Will the Digital DIY Industry Stem the Decline?

Lorna Rose Gill Posted by Lorna Rose Gill

The British DIY industry’s outlook isn’t too rosy, and the top brands are subsequently cutting back. As competition increases and more people are searching, what will this all mean for PPC?

As industry giant Homebase cut stores and staff, it’s never been more evident that the UK’s DIY market is in a steady, years-long decline. What does this mean for the digital market?

Who will pick up the slack, or is there even any slack to pick up? After looking at the success of Homebase’s app, we think that DIY companies just might have a shot at a digital future – if they play their cards right.

Do It… Someone Else?

According to the Daily Telegraph, the UK’s DIY sector (now worth £7.3 billion) has been in decline since 1999, with the sector shedding 13% of its value per year.

The Telegraph suggests that this is not merely an economic readjustment, but that long term social trends – like the decline in male dependence on and enthusiasm for physical labour – are responsible.

It’s possible, however, that the recession has been making this trend worse than it had to be. As economic growth went into reverse, families had less money to spend on new tools, and instead chose to re-use and make do. Now that the UK economy is finally on surer footing, families should be much more willing to head into a DIY shop or website and spend money.

What Does This Mean for PPC?

These economic and social changes affect multiple PPC conditions for the DIY market. As the market contracts, online brands will be fighting over a shrinking traffic quotient, making the market more competitive and driving up costs.

In a high-cost marketplace, efficiency and planning are paramount – and Adthena’s toolset is proven to provide the intelligence necessary to save money and get results.

Moreover, Homebase is closing a quarter of its brick-and-mortars (according to Sky) and this should drive a number of loyal customers who had previously shopped in person online to fulfill their DIY needs.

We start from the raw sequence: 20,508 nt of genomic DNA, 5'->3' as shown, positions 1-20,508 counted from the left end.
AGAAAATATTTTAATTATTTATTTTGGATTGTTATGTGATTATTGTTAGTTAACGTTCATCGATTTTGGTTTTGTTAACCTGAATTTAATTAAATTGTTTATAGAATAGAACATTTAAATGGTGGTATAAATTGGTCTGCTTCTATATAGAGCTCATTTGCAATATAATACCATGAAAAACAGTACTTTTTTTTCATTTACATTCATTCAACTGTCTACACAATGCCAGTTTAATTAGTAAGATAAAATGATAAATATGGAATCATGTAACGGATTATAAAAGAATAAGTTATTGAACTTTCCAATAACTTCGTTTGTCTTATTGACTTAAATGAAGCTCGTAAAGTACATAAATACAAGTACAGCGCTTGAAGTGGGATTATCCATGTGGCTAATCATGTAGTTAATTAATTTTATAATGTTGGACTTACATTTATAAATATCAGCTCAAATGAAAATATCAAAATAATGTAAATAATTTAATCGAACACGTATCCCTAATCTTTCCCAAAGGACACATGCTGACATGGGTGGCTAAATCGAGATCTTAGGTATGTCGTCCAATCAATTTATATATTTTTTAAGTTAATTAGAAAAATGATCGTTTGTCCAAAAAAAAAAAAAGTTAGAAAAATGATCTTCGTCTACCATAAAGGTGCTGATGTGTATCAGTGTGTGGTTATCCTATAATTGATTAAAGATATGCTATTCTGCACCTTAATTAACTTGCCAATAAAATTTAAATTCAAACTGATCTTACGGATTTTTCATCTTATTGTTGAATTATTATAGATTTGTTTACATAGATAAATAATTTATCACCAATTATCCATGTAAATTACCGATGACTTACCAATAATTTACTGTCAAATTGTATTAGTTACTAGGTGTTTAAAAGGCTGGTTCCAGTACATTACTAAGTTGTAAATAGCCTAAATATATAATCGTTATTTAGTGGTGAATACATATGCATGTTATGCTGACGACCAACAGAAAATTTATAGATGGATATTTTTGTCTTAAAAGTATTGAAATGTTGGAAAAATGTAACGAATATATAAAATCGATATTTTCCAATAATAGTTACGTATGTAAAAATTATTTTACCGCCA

Such major shifts in the market should reduce competition somewhat, though it will also create an opportunity for smaller or generic brands. For example, a customer who had been shopping at their local Homebase for years might turn to Google for the tool that they want rather than heading directly to the website.

As such, unless these brands work extra intelligently to regain these customers, they stand to get poached by other companies, large and small, with their fingers on the keywords and a Google Shopping entry.

Homebase App

Homebase, however, has found something of a happy medium with its app – an electronic tool, accessed with a tap of the thumb, that’s exclusive to its brand. The app, released early this year, saw 70,000 people sign up by February 6, according to Retail Gazette.

As such, people are still willing to DIY and go online to get their kit, but now the battle is on two fronts: not just PPC for online stores, but PPC for DIY apps.

Apps are a great asset on hand in this and any other market – real estate on your customer’s home screen makes you a constant brand presence, meaning that the user will stick with you and your products without forcing you to fight your competitors for SERP space in every search. Leverage PPC for your app, and you’ll save marketing money in the long term.

Are Any DIY Companies Thriving?

Screwfix has managed to buck the decline with consistently increasing interest on Google Trends, while other DIY suppliers like Wickes and Homebase have seen their interest fall.

Screwfix seems to have the right digital attitude, getting the app version of its catalogue out there in late 2014. Furthermore, the DIY company reported more than 25% growth in 2013, according to Internet Retailing.

Having already established some pretty serious success, with the right PPC choices, this brand will likely continue to trend against the prevailing market conditions.

To be frank, the overall picture doesn’t look so good right now for the DIY market. But as the economy picks up, and if the brands play it right, they stand to survive in a more healthy market, though a very different market from the one that thrived in the 1990s.

PPC is now like many jobs in the home that used to be DIY: way too complicated and expensive to do alone. Contact us now to join brands new and old that are seeking Adthena’s help to make sense of these tricky marketplaces.

(Main image credit: David Blaine/flickr)

About the author

Lorna Rose Gill
Lorna Rose Gill
Lorna is responsible for acquisition marketing at Adthena, communicating their award-winning product and generating demand. She has developed her career in fast-paced, start-up environments, including two tech track 100 companies. She is curious and passionate and likes to find stories in data and technology.